Media Releases

Study reveals children and youth had highest rates of SARS-CoV-2 infection in Canada before third wave

Canada’s most representative study to date investigating how many Canadians have antibodies to SARS-CoV-2, the virus causing COVID-19, reveals a mere 2.6% of Canadians tested between November 2020 and April 2021 had developed antibodies resulting from a past infection. Another 1% of Canadians had antibodies due to vaccination, reflecting the fact that vaccination was not widely available during the survey period. This brings the total percentage of Canadians with some form of immunity before the third wave to 3.6%. These data come from Statistics Canada’s Canadian COVID-19 Antibody and Health Survey (CCAHS), done in partnership with Canada’s COVID-19 Immunity Task Force (CITF), the Public Health Agency of Canada, and Health Canada.

Largest international review of serosurveys, done by Canadians, suggests that the global population remains vulnerable to COVID-19

SeroTracker, a Canadian research group, has published the largest study to date on the global spread of SARS-CoV-2 in the journal PLOS One. The study examined antibody survey data, which were published from January to December 2020, from 9.3 million people in 74 countries and found that the number of people who had a SARS-COV-2 infection, although widely variable globally, remained fairly low in the general population.

Early results from a national study confirm antibody levels are stronger after receiving two doses

Initial preliminary results from the Canadian Partnership for Tomorrow’s Health (CanPath) COVID-19 Antibody Study, based on close to 6,000 dried blood spot samples collected between February 8 and May 17, 2021, show a high degree of variability in the level of antibodies produced by a single dose of a COVID-19 vaccine. These findings highlight the importance of accelerating second doses as the Delta variant continues to spread, particularly with the vast majority of Canadians having received only a single vaccine dose.

2021-06-23T09:12:41-04:00June 23, 2021|Immune science, Media Releases|

Extensive Study in Canada to Assess COVID-19 Vaccine Immune Responses and Effectiveness among People Living With HIV

People living with HIV are less likely to mount an adequate immune response, which may put them at higher risk for both serious COVID-19 illness and reduced response to COVID-19 vaccination. The Government of Canada, through its COVID-19 Immunity Task Force (CITF) and Vaccine Surveillance Reference Group (VSRG), is investing approximately $1.75 million in a study that will assess the immune responses, safety, and effectiveness of COVID-19 vaccination for this vulnerable population that has been understudied with respect to COVID-19.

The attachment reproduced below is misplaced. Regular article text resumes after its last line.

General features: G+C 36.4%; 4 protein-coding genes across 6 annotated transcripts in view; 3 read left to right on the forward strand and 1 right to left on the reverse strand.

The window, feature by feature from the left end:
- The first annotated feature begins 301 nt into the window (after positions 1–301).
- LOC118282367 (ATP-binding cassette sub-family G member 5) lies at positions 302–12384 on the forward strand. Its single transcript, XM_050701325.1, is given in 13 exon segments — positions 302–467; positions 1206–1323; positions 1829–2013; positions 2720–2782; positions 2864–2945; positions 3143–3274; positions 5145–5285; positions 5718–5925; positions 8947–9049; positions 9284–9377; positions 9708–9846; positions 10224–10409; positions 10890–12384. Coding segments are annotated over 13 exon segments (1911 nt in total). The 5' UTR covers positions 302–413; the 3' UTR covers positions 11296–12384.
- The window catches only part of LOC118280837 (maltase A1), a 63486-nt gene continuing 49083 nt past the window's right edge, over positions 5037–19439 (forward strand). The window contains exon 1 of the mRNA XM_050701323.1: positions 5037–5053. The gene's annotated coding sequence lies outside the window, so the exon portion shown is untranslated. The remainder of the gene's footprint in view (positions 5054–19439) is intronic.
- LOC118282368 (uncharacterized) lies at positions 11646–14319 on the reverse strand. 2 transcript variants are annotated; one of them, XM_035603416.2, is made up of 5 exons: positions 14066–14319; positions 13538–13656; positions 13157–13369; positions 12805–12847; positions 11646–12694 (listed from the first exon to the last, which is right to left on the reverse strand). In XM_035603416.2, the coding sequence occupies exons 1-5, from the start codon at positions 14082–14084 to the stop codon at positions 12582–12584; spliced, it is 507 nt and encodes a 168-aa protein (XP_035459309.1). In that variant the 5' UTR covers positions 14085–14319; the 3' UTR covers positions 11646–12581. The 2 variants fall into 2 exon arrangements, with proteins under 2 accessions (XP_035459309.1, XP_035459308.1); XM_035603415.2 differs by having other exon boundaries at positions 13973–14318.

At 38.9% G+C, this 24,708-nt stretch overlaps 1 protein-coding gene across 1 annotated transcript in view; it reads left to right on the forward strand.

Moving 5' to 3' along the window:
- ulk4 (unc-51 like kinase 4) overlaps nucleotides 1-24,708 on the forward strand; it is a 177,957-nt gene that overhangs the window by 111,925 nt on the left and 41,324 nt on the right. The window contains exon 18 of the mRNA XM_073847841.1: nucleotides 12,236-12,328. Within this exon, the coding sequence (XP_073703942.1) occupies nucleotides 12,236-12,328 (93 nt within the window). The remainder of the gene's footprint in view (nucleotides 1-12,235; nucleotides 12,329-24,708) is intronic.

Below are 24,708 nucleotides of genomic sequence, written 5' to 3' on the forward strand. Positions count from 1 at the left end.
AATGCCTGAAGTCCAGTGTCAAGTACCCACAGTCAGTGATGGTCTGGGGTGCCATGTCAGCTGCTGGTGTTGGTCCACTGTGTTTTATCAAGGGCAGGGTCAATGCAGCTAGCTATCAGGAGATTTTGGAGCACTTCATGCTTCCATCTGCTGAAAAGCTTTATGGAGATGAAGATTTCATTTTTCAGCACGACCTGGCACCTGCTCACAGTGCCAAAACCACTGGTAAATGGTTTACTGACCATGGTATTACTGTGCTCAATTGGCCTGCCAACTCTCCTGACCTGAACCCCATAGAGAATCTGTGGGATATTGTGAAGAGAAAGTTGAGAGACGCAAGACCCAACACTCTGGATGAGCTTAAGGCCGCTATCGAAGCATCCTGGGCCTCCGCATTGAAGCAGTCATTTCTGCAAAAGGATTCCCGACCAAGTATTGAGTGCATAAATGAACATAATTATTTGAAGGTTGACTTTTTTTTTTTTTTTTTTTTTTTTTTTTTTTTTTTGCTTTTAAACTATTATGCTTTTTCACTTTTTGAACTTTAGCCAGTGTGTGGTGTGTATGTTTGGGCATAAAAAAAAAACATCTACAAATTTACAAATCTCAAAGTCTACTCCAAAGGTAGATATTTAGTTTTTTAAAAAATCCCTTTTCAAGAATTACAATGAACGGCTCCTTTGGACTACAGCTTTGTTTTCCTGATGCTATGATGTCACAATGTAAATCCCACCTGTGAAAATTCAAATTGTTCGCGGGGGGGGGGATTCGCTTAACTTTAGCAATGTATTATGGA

2021-06-23T10:55:29-04:00June 16, 2021|Media Releases|

New study to monitor COVID-19 illness and vaccine safety, effectiveness in children and youth in Canada

The CITF and VSRG are supporting a new pan-Canadian study that will monitor the effects of illness from COVID-19, as well as the safety and effectiveness of COVID-19 vaccines in children and youth. The study will be conducted through Canada’s IMPACT (Immunization Monitoring Program ACTive) network, which has been continuously monitoring multiple pediatric vaccines for more than 30 years.

2021-06-11T08:57:12-04:00June 11, 2021|Media Releases|

Recent blood donor data suggest that Canadians still remain vulnerable to SARS-CoV-2 infection

Blood donation organizations to provide important assessment of how long immunity lasts   NEWS RELEASE   MONTREAL, May 27, 2021 — Results from the latest Canadian Blood Services and Héma-Québec studies, which together cover all 10 provinces, confirm that from coast-to-coast, Canada’s overall levels of seroprevalence due to SARS-CoV-2 infection remained very low earlier [...]

New Canada-Wide Research to Study Mixing-and-Matching COVID-19 vaccines

The Government of Canada, through the COVID-19 Immunity Task Force (CITF) and the Vaccine Surveillance Reference Group (VSRG), is supporting a new nation-wide study that will look at the effects of ‘mixing-and-matching’ approved COVID-19 vaccines in adults. Approximately $4.8 million is being provided for this study, which will assess the safety and effectiveness of using two different COVID-19 vaccines for the first and second dose. The project will also study the effects of increasing the interval between doses.

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